Marion L. Brittain Postdoctoral Fellow, Georgia Institute of Technology, 2008-

Andrew W. Mellon Teaching Fellowship, Agnes Scott College, 2005-2006

Dean’s Teaching Fellowship, Emory University, 2004-2005

Graduate School Research Grant, Emory University, Summer 2003 (for archival work at the UK)

Yeats Summer School Graduate Fellowship (Sligo, Ireland), Emory University, August 2003

Arthur M. Blank/NEH Grant and Seminar on Teaching, Emory University, Spring 2003

James L. Whitfield Prize for Best Undergraduate Honors English Thesis, UNC-Chapel Hill, Spring 1998


“Charlotte Brontë’s Textual Relics:  Memorializing the Material in Villette.”  Brontë Studies. 35.2 (July 2010): 128-36

“Reading Time:  Capturing the Moment in Victorian Periodicals, Prose and Poetry.” Extended Review Essay.  Peer English:  The Journal of New Critical Thinking. Ed. Chris Louttit. 1 (2006): 56-63

“Curing Cultural Dis-ease:  Illness as Social Critique in the Novels of the Brontë Sisters.” (Review of Reading the Brontë Body:  Disease, Desire, and the Constraints of Culture by Beth Torgerson.) Nineteenth Century Gender Studies. 2.3 (2006)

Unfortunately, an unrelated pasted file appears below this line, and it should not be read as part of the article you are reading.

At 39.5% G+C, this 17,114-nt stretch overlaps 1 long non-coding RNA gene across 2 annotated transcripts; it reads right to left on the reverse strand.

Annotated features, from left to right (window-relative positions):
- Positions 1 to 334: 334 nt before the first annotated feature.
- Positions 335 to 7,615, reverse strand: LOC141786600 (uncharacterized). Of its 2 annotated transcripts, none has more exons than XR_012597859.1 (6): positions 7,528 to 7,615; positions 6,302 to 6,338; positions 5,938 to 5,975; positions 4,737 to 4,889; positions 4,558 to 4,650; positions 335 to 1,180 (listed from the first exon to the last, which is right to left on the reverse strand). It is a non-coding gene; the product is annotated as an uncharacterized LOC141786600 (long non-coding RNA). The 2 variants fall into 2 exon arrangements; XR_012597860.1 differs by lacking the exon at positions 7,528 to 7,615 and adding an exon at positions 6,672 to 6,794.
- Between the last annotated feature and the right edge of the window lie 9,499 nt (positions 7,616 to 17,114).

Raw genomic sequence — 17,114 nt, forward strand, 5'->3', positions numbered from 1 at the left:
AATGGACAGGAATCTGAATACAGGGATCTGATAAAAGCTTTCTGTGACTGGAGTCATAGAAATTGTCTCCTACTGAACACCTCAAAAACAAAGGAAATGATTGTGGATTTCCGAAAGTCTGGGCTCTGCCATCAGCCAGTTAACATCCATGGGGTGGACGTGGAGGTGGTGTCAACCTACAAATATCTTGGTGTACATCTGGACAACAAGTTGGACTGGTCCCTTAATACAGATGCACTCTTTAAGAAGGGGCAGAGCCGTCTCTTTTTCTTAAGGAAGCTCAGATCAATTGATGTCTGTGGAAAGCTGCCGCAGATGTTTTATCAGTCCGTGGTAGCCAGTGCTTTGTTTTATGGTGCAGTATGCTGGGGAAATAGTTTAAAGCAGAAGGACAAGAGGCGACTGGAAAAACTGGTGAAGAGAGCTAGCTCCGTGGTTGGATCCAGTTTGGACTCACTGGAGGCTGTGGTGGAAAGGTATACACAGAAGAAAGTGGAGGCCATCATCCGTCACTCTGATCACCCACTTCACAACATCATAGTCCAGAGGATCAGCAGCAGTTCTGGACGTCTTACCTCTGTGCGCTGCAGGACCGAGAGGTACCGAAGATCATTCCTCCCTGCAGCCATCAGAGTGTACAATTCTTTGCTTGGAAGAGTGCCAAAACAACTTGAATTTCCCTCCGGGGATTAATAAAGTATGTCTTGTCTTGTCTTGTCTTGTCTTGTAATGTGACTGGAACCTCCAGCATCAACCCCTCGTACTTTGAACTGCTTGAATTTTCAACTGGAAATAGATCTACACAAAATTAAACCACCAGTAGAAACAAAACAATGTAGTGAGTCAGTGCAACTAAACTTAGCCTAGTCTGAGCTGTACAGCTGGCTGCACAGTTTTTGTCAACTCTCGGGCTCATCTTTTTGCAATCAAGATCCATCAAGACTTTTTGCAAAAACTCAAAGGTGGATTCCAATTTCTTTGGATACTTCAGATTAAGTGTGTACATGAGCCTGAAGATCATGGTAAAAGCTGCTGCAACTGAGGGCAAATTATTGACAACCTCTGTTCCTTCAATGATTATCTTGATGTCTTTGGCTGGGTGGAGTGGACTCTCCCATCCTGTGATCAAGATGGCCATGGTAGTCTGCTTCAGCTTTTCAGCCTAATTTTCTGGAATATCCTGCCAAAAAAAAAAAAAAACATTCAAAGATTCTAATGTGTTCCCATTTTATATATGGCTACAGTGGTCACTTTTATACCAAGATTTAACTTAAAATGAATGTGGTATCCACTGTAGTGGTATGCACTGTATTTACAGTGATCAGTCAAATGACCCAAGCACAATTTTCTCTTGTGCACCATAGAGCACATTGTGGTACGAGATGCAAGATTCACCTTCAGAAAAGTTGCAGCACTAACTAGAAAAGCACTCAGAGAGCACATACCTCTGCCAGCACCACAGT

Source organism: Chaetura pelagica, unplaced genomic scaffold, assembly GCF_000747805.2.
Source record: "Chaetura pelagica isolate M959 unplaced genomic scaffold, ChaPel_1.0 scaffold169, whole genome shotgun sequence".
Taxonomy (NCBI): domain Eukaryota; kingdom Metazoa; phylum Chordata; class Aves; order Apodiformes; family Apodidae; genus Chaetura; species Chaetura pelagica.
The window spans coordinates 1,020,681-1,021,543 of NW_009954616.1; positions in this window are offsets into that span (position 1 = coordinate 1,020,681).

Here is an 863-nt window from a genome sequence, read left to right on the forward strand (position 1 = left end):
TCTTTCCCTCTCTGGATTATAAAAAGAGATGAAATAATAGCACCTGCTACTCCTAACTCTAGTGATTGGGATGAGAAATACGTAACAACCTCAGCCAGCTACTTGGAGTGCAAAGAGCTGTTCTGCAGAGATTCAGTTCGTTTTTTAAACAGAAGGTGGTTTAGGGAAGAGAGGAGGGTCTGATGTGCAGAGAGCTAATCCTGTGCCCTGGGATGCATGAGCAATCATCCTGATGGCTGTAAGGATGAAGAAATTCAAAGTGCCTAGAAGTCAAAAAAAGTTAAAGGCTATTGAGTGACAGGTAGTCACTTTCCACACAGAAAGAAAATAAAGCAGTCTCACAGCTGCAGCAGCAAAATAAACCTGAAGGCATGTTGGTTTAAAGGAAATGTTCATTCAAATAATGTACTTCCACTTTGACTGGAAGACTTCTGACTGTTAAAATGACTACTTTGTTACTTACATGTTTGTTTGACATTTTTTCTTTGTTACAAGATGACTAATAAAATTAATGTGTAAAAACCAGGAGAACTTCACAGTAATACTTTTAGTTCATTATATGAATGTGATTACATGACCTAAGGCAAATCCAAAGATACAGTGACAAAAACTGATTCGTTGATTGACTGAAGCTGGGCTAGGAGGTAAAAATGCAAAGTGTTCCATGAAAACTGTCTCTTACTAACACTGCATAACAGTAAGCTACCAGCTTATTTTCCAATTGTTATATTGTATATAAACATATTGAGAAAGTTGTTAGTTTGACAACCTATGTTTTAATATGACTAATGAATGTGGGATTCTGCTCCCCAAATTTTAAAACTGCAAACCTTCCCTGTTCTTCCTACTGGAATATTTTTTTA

Sister Carrie.” The Facts on File Companion to the American Novel. Ed. Abby Werlock.  New York:  Facts on File, 2006

“Baggy Monsters:  Re-Presenting the Victorian Novel.”  Loose Canons. 8.1 (2005): 9

“Watching Hardy, Watching Tess: Voyeurism and Fin de Siècle Angst in Tess of the D’Urbervilles.”  Seventh Annual GES Conference Proceedings. Texas Tech, Lubbock, 2002


“Bodies of Writing:  The Discursive Pleasures of Mr. Meeson’s Will.”  Essay has been accepted as a chapter in forthcoming volume on H. Rider Haggard (Eds. John Miller and Robbie McLaughlan).